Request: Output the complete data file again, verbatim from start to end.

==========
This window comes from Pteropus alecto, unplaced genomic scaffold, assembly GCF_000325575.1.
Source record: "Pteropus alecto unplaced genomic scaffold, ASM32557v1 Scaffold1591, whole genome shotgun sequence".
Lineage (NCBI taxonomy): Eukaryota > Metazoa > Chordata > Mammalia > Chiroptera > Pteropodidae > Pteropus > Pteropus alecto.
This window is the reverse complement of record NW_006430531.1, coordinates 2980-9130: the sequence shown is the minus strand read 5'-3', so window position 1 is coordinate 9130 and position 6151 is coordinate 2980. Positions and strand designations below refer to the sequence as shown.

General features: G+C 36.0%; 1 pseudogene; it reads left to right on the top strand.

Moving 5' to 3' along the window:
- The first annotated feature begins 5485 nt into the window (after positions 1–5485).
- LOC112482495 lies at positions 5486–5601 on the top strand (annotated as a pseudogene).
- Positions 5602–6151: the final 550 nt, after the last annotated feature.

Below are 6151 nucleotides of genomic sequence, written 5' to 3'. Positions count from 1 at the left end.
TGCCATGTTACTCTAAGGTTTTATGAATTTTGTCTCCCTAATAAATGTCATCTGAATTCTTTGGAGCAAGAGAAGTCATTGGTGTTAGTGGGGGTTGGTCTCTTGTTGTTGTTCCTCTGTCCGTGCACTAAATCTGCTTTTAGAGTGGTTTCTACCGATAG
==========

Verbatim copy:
This window comes from Pteropus alecto, unplaced genomic scaffold, assembly GCF_000325575.1.
Source record: "Pteropus alecto unplaced genomic scaffold, ASM32557v1 Scaffold1591, whole genome shotgun sequence".
Lineage (NCBI taxonomy): Eukaryota > Metazoa > Chordata > Mammalia > Chiroptera > Pteropodidae > Pteropus > Pteropus alecto.
This window is the reverse complement of record NW_006430531.1, coordinates 2980-9130: the sequence shown is the minus strand read 5'-3', so window position 1 is coordinate 9130 and position 6151 is coordinate 2980. Positions and strand designations below refer to the sequence as shown.

General features: G+C 36.0%; 1 pseudogene; it reads left to right on the top strand.

Moving 5' to 3' along the window:
- The first annotated feature begins 5485 nt into the window (after positions 1–5485).
- LOC112482495 lies at positions 5486–5601 on the top strand (annotated as a pseudogene).
- Positions 5602–6151: the final 550 nt, after the last annotated feature.

Below are 6151 nucleotides of genomic sequence, written 5' to 3'. Positions count from 1 at the left end.
TGCCATGTTACTCTAAGGTTTTATGAATTTTGTCTCCCTAATAAATGTCATCTGAATTCTTTGGAGCAAGAGAAGTCATTGGTGTTAGTGGGGGTTGGTCTCTTGTTGTTGTTCCTCTGTCCGTGCACTAAATCTGCTTTTAGAGTGGTTTCTACCGATAG